Nest boxes were inspected from early March to the end of July every five days. Assuming that one egg was laid daily (Cramp 1998), laying date was considered the day when female laid her first egg, and hatching date as the day on which the first nestling hatched. Females were captured by hand inside the nest boxes twice, 15 days after laying date and 5 days after hatching of the first egg. Nestlings were sampled 19-20 days after the start of hatching. Bill and tarsus lengths were measured with a calliper (accuracy 1mm) and body mass with a hanging scale (Pesola 0-100 g, accuracy 1 g). The uropygial gland secretion was extracted by means of automatic 1-10 μl micropipettes (see below for more details). Finally, all individuals were marked with numbered aluminium rings (Spanish Institute for Nature Conservation, ICONA). Adult individuals were provided with unique colour ring combinations. After sampling, they were released into their nest box. To prevent contamination among nests and among nestlings, all the manipulations were made using disposable latex gloves previously cleaned with 96% ethanol.
Body condition of females was estimated as the residuals of body mass on tarsus length3 (Senar and Pascual 1997, Peig and Green 2010, Labocha and Hayes 2012).
The visits to the nest by parents were video-recorded at three different stages: incubation (10 days after laying the first egg) and days 3rd and 11th of the nestling period (nestlings 1 and 2, respectively). Digital video cameras (Sony Handycam DCR-SR55 and DCR SR190 models) were placed several metres away from the nest, camouflaged by vegetation, stones or trunks. Each recording started around 1600 hours and registered periods of approximately 3 hours. The period considered valid to estimate feeding effort started when males and females behaved normally and last one to two hours (average: 1 hour 86 minutes; range of video duration: 70 minutes - 2 hours). The length of the period was considered appropriate to represent the overall feeding effort. We identified individuals by their colour ring combinations and other characteristics of plumage or body cues. To estimate the amount of food provided by each individual, we counted the number of prey carried to the nest per hour (feeding rate) and average relative prey size. Relative size of prey was estimated at an ordinal scale. Value 1 was assigned to prey size less than a quarter of the beak length; value 2 for prey size between a quarter and a half of the beak length; and value 3 for prey size larger than the half beak length) (Martín-Vivaldi et al. 1999). Number of prey and prey size were multiplied to obtain an index of provisioning effort. When it was not possible to estimate the size of the prey, we assigned the estimated average size for the recorded individual. We successfully recorded 39 nests and visualized them through the VLC Media Player software 2.2.6. Only first clutches were considered in the analysis.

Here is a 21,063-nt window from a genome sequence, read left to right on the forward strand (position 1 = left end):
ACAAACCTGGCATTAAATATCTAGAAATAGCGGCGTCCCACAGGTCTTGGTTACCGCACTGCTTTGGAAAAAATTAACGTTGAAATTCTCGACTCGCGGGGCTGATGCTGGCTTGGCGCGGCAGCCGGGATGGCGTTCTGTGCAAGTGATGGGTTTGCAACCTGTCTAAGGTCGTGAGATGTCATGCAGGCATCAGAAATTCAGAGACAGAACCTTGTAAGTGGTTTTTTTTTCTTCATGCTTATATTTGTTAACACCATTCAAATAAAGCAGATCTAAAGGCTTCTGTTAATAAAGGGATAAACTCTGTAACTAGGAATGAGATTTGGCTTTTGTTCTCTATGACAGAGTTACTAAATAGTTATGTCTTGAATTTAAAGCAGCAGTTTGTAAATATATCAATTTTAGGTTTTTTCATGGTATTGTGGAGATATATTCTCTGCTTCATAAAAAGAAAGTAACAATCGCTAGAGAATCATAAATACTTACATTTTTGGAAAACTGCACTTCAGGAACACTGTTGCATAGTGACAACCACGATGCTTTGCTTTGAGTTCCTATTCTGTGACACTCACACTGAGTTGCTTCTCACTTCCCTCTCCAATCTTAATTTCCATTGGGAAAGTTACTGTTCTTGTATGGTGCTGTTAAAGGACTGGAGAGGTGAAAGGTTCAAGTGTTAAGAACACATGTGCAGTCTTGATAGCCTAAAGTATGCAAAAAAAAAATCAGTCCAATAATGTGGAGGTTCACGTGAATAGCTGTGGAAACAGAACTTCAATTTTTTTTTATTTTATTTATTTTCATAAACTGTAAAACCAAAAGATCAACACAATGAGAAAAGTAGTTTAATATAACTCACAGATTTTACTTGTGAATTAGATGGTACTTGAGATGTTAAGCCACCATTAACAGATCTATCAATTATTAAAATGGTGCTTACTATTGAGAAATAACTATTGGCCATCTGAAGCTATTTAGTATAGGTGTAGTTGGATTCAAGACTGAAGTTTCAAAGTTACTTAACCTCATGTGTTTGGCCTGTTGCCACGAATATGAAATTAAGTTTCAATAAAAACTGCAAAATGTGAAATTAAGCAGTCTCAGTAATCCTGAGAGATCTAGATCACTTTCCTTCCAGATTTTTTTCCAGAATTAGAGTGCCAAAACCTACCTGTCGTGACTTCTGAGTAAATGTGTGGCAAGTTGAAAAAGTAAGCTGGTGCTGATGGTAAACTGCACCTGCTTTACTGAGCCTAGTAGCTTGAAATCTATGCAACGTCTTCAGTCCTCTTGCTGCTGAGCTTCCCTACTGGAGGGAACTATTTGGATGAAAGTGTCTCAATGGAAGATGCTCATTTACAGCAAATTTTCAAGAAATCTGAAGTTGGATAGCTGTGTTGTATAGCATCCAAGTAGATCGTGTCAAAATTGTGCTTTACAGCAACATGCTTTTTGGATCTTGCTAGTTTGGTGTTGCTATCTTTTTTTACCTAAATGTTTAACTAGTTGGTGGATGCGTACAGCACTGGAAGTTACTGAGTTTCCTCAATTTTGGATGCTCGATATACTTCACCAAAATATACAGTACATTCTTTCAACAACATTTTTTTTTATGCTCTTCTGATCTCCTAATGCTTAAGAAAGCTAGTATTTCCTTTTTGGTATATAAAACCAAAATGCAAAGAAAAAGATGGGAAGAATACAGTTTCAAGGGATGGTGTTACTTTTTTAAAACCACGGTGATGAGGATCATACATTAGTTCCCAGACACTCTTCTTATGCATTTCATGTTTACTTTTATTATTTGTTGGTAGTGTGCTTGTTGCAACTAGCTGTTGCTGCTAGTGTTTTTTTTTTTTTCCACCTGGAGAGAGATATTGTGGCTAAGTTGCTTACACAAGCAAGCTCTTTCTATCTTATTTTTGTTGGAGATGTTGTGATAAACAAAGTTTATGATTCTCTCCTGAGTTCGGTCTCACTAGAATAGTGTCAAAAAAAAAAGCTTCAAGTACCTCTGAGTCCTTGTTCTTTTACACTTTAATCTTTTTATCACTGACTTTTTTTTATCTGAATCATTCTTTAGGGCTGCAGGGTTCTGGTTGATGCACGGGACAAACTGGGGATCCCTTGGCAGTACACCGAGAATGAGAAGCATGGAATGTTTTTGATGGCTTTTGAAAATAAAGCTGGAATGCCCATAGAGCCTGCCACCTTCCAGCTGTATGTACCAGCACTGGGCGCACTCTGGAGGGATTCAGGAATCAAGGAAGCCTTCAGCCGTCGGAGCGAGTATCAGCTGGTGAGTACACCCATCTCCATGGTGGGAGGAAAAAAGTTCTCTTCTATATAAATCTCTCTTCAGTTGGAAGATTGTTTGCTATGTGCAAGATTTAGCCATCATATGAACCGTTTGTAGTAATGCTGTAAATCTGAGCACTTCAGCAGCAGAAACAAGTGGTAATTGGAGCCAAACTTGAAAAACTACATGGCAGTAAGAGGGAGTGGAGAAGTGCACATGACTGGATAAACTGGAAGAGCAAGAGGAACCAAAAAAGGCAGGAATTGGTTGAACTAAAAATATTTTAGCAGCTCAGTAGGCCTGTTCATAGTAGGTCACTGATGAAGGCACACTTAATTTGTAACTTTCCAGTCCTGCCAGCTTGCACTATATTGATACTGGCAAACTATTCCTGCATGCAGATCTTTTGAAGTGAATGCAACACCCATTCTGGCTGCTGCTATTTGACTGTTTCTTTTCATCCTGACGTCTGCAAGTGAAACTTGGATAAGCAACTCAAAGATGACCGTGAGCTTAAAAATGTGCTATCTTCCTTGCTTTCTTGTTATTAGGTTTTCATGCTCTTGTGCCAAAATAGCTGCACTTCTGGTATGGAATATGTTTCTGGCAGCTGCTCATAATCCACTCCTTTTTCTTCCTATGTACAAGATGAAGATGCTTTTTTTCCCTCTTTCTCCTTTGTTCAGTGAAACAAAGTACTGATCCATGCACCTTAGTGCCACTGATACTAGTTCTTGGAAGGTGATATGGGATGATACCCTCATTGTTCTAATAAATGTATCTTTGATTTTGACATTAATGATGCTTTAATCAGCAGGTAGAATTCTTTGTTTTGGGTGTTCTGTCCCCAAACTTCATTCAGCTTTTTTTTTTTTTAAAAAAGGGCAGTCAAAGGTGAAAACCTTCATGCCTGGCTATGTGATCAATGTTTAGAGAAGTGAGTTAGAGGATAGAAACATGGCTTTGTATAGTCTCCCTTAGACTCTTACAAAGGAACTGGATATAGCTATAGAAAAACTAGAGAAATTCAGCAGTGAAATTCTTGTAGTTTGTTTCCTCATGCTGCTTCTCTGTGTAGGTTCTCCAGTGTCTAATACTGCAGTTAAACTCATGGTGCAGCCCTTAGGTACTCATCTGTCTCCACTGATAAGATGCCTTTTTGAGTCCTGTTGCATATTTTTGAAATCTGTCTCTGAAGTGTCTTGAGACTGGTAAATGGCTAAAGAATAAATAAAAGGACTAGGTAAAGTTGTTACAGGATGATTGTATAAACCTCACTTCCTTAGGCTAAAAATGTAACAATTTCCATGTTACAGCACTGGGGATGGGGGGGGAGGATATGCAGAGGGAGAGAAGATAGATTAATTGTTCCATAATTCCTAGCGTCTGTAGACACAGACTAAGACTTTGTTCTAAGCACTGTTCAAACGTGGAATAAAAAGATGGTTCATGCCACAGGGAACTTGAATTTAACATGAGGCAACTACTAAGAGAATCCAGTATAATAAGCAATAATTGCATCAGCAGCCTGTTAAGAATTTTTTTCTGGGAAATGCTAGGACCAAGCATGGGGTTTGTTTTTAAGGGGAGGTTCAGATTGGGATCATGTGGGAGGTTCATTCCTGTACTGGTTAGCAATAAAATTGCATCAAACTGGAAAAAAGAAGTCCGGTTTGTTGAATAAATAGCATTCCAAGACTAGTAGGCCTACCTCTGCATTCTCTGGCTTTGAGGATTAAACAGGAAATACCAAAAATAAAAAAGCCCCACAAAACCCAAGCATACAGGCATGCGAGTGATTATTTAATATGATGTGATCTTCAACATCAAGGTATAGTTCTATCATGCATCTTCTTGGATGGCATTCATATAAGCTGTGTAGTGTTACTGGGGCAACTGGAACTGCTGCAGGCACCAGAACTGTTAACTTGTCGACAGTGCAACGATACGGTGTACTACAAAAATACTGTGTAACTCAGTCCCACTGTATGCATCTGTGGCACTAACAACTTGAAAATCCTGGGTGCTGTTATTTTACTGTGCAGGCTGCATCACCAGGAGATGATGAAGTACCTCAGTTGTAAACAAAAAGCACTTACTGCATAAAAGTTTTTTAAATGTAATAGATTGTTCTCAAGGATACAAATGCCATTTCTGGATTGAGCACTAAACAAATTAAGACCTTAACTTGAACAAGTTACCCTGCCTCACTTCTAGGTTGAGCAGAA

Egg Colour Measurements and Estimations
Egg colour was measured on the 15th day of the incubation period, when all the eggs were completely covered by secretion. Eggshell colouration was measured using an Ocean Optics S2000 spectrometer connected to a deuterium-halogen light (D2-W, Mini). A black bag that wrapped the tip of the optical fibre and the egg was used to standardise ambient light conditions. Before the measurement of each clutch, the spectrometer was calibrated using a standard white and black reference. Reflectance spectra at 10nm intervals from 300-700nm was obtained for all eggs of the clutch. Eggshell colour was measured on five equidistant points on a random line along the long egg axis, from the apex to the base. To determine repeatability, each zone was measured three times. To prevent nest desertion by parents, all measures were performed close to the nest boxes as quick as possible (maximum of 15 minutes), and the nest box entrance was locked during handling time of eggs and the females.